Panetti v Quarterman Title and Term Paper

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Panetti has not challenged those factual findings on appeal."

Panetti could not be considered incompetent to stand execution based on Ford v. Wainwright. Similar to Panetti, Ford did not initially argue mental illness, but during the trial he developed a severe form of mental disorder, leading to his unawareness of the crimes he had committed and of the reasons for his capital punishment.

The involved parties were both counting on Justice Powell's previous expertise in the Ford v. Wainwright case and were hoping that the judge would be better able to understand both sides.

The dismissal of the second issue of the case, that of the habeas relief motion, is based on the argument that Ford only "requires an opportunity for the petitioner to be heard and an impartial tribunal - both of which Panetti received." Other requests of Panetti's were dismissed. "Because the state-court procedures were adequate under Ford, the AEDPA statutorily bars Panetti's request for habeas relief."

The main argument used by Panetti's defence was that a death row and mentally unstable inmate could only be executed provided that he possessed "rational understanding." However, the court felt that such a standard was subjective and manipulative and would create a precedent on which death row inmates could escape the capital punishment. "Moreover, such a requirement - imported from the Court's Fifth and Sixth Amendment jurisprudence concerning defendants' strategic participation at the guilt and sentencing phases - is out of place at the moment of execution. Finally, the retributive and deterrent interests served by the death penalty - focused primarily as they are on society at large rather than the capital murderer - do not demand the "rational understanding" that Panetti urges."

6. Separate Opinions

Presiding Justice Powell stated his opinion that the death penalty is efficient only if the inmate is capable of understanding its reasons and its existence. "If the prisoner is capable of understanding the connection between his crime and punishment then the underlying retributive goal of the criminal law would be satisfied. If the prisoner is unaware of the punishment and the reason for it, however, then executing him would be cruel and unusual in violation of the Eighth Amendment."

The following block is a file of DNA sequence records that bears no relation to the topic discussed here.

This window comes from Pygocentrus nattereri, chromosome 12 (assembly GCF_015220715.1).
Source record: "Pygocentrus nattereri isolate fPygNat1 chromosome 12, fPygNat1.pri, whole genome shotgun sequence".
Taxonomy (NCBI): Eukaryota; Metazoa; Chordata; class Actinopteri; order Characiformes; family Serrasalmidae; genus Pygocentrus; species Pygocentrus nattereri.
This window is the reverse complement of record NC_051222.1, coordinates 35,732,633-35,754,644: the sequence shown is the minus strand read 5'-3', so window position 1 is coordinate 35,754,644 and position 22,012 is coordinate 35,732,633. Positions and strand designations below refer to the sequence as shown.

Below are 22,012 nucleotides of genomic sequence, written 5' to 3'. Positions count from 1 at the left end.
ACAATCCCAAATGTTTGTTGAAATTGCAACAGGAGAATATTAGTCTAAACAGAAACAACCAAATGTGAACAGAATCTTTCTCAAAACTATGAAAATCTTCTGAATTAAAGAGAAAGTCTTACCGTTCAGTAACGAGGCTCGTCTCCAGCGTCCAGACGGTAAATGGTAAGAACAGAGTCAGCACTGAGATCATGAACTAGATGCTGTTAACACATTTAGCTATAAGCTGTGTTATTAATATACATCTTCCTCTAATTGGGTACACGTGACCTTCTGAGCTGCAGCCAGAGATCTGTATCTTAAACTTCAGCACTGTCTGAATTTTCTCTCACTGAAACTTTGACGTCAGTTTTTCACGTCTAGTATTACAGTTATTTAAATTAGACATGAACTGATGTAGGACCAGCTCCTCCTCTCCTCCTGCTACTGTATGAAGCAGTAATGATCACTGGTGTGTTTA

The opinion of Texas Assistant Attorney General Gena Bunn was agreed by the court and it stated that "awareness, as that term is used in Ford, is not necessarily synonymous with rational understanding, as argued by Panetti."

7. Analysis

The Panetti v. Quarterman was a difficult case since it debated the level of awareness necessary for a death row inmate to be considered competent or incompetent to strand execution. The single case the court could relate to was Ford v. Wainwright, but since the level of awareness for the two petitioners was different, so were the rulings. The Fifth Circuit has rather high standards for awareness that have not spared any inmate from the capital penalty during the past 20 years.

Were the court to rule in favour of the petitioner, it would have created a precedent for numerous death row inmates to escape the death penalty due to technicalities and their defence's ability to prove the inmate's lack of rational awareness.

Bibliography

Supreme Court of the United States, Syllabus, Panetti v. Quarterman,

Panetti, Scot v. Quarterman, Nathaniel, Northwestern University, Medill Journalism, January 9, 2007, http://docket.medill.northwestern.edu/archives/004241.php, last accessed on October 11, 2007

Scot Louis Panetti v. Nathaniel Quarterman: Brief for Respondednt, No. 06-6407 in the Supreme Court of the United States

Tim Birnbaum, Panetti v. Quarterman (06-6407): Death Penalty, Mental Illness, Factual Awareness Standard, Eight Amendment, Retribution, Cornell University Law School, http://www.law.cornell.edu/supct/cert/06-6407.html, last accessed on October 12, 2007

Supreme Court of the United States, Syllabus, Panetti v. Quarterman

Panetti, Scot v. Quarterman, Nathaniel, Northwestern University, Medill Journalism, January 9, 2007

Justice Lewis Powell, declaration retrieved from Panetti, Scot v. Quarterman, Nathaniel, Northwestern University, Medill Journalism, January 9, 2007

Scot Louis Panetti v. Nathaniel Quarterman: Brief for Respondednt, No. 06-6407 in the Supreme Court of the United States

Tim Birnbaum, Panetti v. Quarterman (06-6407): Death Penalty, Mental Illness, Factual Awareness Standard, Eight Amendment, Retribution, Cornell University Law…[continue]

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